Someone should thank Cyndi Lauper for giving the social media world the gift it most cherishes: a target.
For those who missed it, Lauper’s performance last Thursday on Dick Clark’s Rockin’ New Year’s Eve was one of those nights she’ll want to forget.
She performed a short, awkward duet of “True Colors” with Billy Porter, then soloed energetically and sometimes off-key on an EDM version of “Hope.”
For most of 2020 this wouldn’t have mattered, because most artists spent 2020 singing in the shower after virtually all performance venues shut down.
Dick Clark’s Rockin’ New Year’s Eve airs on ABC, however, a national television network, so a lot of people saw it.
This was unfortunate for Lauper. It was better than a bottle of Dom Perignon for the Twittersphere, which lit up with comments like these:
“She sounds like a mentally deficient version of Bjork.”
“Cyndi Lauper and Billy Porter just sounded like two 8 year olds putting on a ‘show’ for the adults with the intention of asking for a sleepover after.”
“Someone come get grandma.”
“Cyndi Lauper’s performance has now officially become the worst thing to happen in 2020.”
“It’s drunk aunts night in Times Square.”
“Cyndi Lauper is the real-life Moira Rose, only worse.”
“I want whatever Cyndi Lauper was on.”
If you distill this tiny sampling of Twitter comments down into artistic criticism, these folks have a point. Lauper probably sounds better in the shower. You and I may sound better in the shower.
This was an off-night, and there could be a dozen reasons for it. It was cold. She hasn’t sung a lot this year. Who knows about the acoustics? It’s weird looking out at a dark, almost empty Times Square. She’s 67 years old. Even for pros, some nights things don’t click.
That isn’t what thousands of watchers immediately took to social media, especially Twitter, to contemplate. Their aim was to amuse other social media followers with a clever line about what they were seeing.
This is not a new phenomenon. Television viewers have been swapping one-liners with their family and friends at bars and in living rooms since television was invented. It’s a dead certainty that ancient Greeks leaned over and made sarcastic remarks to their fellow Greeks when an actor flubbed a line in the first performance of Oedipus Rex by Sophocles.
It’s time-honored and, let’s face it, it’s fun. It enhances the sense of shared experience.
The difference is that Aunt Michelle’s crack from her wing chair circulates to a contained audience. A tweet can go to dozens, hundreds or thousands of people, which increases both the spread of its wit and its power to sting.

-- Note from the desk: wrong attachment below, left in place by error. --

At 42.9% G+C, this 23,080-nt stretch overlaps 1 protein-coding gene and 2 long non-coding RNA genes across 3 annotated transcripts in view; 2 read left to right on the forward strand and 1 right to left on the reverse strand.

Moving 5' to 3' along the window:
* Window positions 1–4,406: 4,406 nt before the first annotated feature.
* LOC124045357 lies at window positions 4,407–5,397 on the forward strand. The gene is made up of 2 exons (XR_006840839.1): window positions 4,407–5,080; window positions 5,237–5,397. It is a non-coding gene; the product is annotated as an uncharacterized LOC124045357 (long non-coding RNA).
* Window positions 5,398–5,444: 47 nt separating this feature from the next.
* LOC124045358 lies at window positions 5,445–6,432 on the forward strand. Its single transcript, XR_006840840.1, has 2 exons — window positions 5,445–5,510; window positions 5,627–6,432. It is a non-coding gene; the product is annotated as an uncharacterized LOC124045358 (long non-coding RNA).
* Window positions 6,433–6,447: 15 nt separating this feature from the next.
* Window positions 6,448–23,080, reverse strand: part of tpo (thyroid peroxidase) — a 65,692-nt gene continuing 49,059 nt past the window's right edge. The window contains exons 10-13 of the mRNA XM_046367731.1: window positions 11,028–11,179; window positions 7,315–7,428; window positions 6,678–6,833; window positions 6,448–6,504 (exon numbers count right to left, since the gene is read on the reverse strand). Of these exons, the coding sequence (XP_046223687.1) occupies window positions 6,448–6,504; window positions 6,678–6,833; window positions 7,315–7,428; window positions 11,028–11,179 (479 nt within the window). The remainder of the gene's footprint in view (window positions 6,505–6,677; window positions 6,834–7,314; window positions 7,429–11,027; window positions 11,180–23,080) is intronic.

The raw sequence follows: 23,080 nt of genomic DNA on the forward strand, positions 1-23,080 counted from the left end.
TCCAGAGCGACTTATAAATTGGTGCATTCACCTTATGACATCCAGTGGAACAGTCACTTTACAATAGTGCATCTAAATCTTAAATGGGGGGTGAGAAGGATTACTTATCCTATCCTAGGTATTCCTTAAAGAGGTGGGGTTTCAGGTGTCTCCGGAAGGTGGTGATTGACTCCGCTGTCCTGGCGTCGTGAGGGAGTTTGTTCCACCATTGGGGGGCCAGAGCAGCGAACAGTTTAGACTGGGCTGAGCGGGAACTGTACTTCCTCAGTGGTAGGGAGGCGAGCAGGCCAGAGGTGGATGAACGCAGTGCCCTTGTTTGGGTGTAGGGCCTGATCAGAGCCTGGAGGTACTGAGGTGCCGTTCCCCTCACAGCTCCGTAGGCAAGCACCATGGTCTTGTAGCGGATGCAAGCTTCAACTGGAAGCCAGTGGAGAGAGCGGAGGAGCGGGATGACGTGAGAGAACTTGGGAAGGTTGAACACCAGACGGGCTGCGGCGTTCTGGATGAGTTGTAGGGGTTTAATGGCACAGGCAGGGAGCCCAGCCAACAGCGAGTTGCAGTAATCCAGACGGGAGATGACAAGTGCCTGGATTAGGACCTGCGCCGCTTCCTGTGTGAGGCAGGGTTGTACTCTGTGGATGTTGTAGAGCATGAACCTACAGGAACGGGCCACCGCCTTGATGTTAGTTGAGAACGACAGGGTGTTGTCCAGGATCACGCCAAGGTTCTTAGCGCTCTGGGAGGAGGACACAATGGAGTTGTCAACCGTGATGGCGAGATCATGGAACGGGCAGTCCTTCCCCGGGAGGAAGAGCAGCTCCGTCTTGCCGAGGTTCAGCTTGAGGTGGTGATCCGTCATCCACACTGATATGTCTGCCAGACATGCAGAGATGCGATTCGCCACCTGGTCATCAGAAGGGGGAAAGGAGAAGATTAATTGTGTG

True, that could also be said of old-school print criticism, some of whose practitioners have been known to venture into the personal rather than the artistic.
The difference with print criticism, which is not an absolution, is that when John Simon criticized actors in New York magazine by sneering at their weight, his name was on the criticism. The majority of tweets and other social media postings come under pseudonyms, allowing the writer to taunt someone while avoiding any accountability.
Whatever its point of origin, the practice feels a bit cowardly and if the response to that is “Chill, Grandpa,” you can’t get around the fact that taunting someone who has no way of responding is a form of bullying.
There’s also this: Even a personal attack clever enough to be amusing invariably leaves an unpleasant aftertaste.
To be fair here, a good number of social media responses to Cyndi Lauper’s New Year’s Eve gig focused on the performance itself, calling it “the perfect ending to 2020” or musing that it might finally douse a similar firestorm from a couple of years back when Mariah Carey’s lip-synching fell out of synch.
“Cyndi Lauper’s performance just told Mariah Carey’s performance to hold my beer,” someone tweeted. Now that’s funny.
Others tweeted that they love Cyndi, but they wondered what had just happened. Fair question.
Cyndi Lauper, in any case, won’t have to go into therapy to survive this. The girl with the New York accent, the rainbow hair and a hundred bracelets became an enduring pop star many years ago. She wrote Kinky Boots. She’s supported the right causes. She’s sung standards. And she’s got musical chops. Ask the late Miles Davis, who recorded “Time After Time.” She doesn’t need a defense.
In fact, I’d bet almost anything that if three-quarters of the people who impressed their friends with flaming tweets about Cyndi Lauper were to somehow run into Cyndi Lauper, they wouldn’t say a word about New Year’s Rockin’ Eve. They’d say they’re huge fans and ask if they could take a selfie with her.
“And I’ll see your true colors shining through . . . .”